Use Photoshop to add Lens Flare to your photos

How to use Photoshop to add Lens flare to your photos

There was a time when lens flare was frowned upon.

It was considered ‘bad form’ to have sunlight streaming through your camera lens, creating a strange, ethereal-looking glow, casting a soft diffusion over the scene.

Every step was taken to avoid flare and photographers would readily attach lens hoods to their lenses to help reduce its effect.  It’s surprising how few photographers I see these days wearing their hoods.  They have doubtless fallen out of fashion.

In this short video tutorial I will show you how to use Photoshop to add lens flare to your photos… and also, how to add the matted look, which is also very popular at the moment.

The addition of a Matte look

Just how you describe the Matte-look is beyond me.

It’s very popular, quite stylish, and used a lot by wedding photographers and those shooting families and kids.  I’ve also seen it used in commercial photography in an attempt to sex-up boring subjects.

But what is it?

Well, matted photos look kinda diffused.  There’s a softness to them.  They reduce harsh contrasts in the shadows and highlights and can often convey a dreamy, romantic look.

In the photo below we can see the before and after.

There are a lot of people out there on the internet, asking you to part with money to acheive this look in both Lightroom and Photoshop.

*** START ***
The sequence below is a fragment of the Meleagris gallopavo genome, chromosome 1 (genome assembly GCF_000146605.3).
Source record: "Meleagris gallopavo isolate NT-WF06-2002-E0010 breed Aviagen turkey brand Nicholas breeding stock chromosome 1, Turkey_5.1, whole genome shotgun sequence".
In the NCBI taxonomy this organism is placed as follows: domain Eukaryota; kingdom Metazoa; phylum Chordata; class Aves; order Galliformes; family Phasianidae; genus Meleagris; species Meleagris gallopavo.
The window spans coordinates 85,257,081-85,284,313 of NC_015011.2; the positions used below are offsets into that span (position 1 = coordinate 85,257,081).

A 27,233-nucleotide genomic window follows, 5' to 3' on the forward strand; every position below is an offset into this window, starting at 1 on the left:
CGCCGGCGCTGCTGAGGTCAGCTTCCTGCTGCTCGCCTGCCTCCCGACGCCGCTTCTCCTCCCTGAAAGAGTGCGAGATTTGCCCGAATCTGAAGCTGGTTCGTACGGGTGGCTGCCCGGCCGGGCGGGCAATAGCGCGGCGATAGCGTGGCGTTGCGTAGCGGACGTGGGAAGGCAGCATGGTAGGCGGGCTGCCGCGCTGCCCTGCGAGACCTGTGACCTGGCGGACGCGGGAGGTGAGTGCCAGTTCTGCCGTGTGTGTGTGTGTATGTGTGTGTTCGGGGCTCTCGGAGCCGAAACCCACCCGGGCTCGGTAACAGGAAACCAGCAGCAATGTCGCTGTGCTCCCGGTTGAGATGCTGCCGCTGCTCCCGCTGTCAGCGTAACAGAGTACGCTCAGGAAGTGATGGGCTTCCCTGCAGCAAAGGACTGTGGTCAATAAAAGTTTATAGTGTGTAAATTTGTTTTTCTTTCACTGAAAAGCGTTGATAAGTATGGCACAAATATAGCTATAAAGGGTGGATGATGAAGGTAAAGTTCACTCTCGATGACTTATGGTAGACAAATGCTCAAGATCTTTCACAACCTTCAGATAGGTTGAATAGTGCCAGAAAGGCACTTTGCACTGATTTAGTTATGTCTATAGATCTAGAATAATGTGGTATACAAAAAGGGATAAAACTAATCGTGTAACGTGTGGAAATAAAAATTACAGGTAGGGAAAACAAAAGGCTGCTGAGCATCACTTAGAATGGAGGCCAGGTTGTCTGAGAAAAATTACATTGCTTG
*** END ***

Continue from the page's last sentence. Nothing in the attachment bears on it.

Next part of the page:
Everywhere you look they are selling presets for Lightroom and Actions for Photoshop, all of which will enable you to very quickly add the Matte look to your own images.

Well, I’m about to save you money.

Watch this tutorial and see how they are doing it – for FREE!

Matting can be achieved in any editing software, not just those produced by Adobe.  From Affinity to Capture One, if you have access to curves, you can Matte your own photos very easily.

The process in this video tutorial focusses on using Photoshop, but if you prefer to do it in Lightroom, just open up the Tone Curve panel to access your curves adjustment.

Watch the Video


Any Questions?

If you have any questions please post them below or send them to me at




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Kevin Ahronson

Kevin is a full-time professional photographer and has been teaching photography since 2009. He founded the Hampshire School of Photography where he runs photography workshops and gives one to one mentoring to photographers at all levels, from complete beginners through to those who want to turn professional

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